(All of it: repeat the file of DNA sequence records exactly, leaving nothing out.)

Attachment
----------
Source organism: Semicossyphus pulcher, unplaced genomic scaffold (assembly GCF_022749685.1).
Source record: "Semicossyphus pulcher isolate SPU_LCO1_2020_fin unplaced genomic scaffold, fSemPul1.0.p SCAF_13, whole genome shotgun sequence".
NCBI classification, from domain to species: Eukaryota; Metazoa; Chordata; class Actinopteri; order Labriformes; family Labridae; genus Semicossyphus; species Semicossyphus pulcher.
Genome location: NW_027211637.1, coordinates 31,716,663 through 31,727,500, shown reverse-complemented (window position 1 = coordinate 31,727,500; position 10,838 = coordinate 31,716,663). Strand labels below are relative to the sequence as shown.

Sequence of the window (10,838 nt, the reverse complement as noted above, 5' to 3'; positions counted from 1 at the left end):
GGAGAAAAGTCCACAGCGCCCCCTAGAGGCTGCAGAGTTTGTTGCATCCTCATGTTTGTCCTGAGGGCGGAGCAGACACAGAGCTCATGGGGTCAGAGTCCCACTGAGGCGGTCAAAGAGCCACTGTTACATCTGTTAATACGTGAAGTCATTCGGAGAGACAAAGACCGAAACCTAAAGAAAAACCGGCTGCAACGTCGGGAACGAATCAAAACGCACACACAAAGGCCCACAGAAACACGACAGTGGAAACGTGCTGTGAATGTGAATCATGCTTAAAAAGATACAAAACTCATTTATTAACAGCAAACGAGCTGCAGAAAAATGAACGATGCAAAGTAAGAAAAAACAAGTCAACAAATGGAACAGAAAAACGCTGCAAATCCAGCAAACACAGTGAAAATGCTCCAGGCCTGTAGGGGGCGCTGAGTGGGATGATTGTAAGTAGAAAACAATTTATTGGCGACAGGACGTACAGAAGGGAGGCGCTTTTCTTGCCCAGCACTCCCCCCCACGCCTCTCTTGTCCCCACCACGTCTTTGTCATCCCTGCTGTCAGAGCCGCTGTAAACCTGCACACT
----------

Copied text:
Source organism: Semicossyphus pulcher, unplaced genomic scaffold (assembly GCF_022749685.1).
Source record: "Semicossyphus pulcher isolate SPU_LCO1_2020_fin unplaced genomic scaffold, fSemPul1.0.p SCAF_13, whole genome shotgun sequence".
NCBI classification, from domain to species: Eukaryota; Metazoa; Chordata; class Actinopteri; order Labriformes; family Labridae; genus Semicossyphus; species Semicossyphus pulcher.
Genome location: NW_027211637.1, coordinates 31,716,663 through 31,727,500, shown reverse-complemented (window position 1 = coordinate 31,727,500; position 10,838 = coordinate 31,716,663). Strand labels below are relative to the sequence as shown.

Sequence of the window (10,838 nt, the reverse complement as noted above, 5' to 3'; positions counted from 1 at the left end):
GGAGAAAAGTCCACAGCGCCCCCTAGAGGCTGCAGAGTTTGTTGCATCCTCATGTTTGTCCTGAGGGCGGAGCAGACACAGAGCTCATGGGGTCAGAGTCCCACTGAGGCGGTCAAAGAGCCACTGTTACATCTGTTAATACGTGAAGTCATTCGGAGAGACAAAGACCGAAACCTAAAGAAAAACCGGCTGCAACGTCGGGAACGAATCAAAACGCACACACAAAGGCCCACAGAAACACGACAGTGGAAACGTGCTGTGAATGTGAATCATGCTTAAAAAGATACAAAACTCATTTATTAACAGCAAACGAGCTGCAGAAAAATGAACGATGCAAAGTAAGAAAAAACAAGTCAACAAATGGAACAGAAAAACGCTGCAAATCCAGCAAACACAGTGAAAATGCTCCAGGCCTGTAGGGGGCGCTGAGTGGGATGATTGTAAGTAGAAAACAATTTATTGGCGACAGGACGTACAGAAGGGAGGCGCTTTTCTTGCCCAGCACTCCCCCCCACGCCTCTCTTGTCCCCACCACGTCTTTGTCATCCCTGCTGTCAGAGCCGCTGTAAACCTGCACACT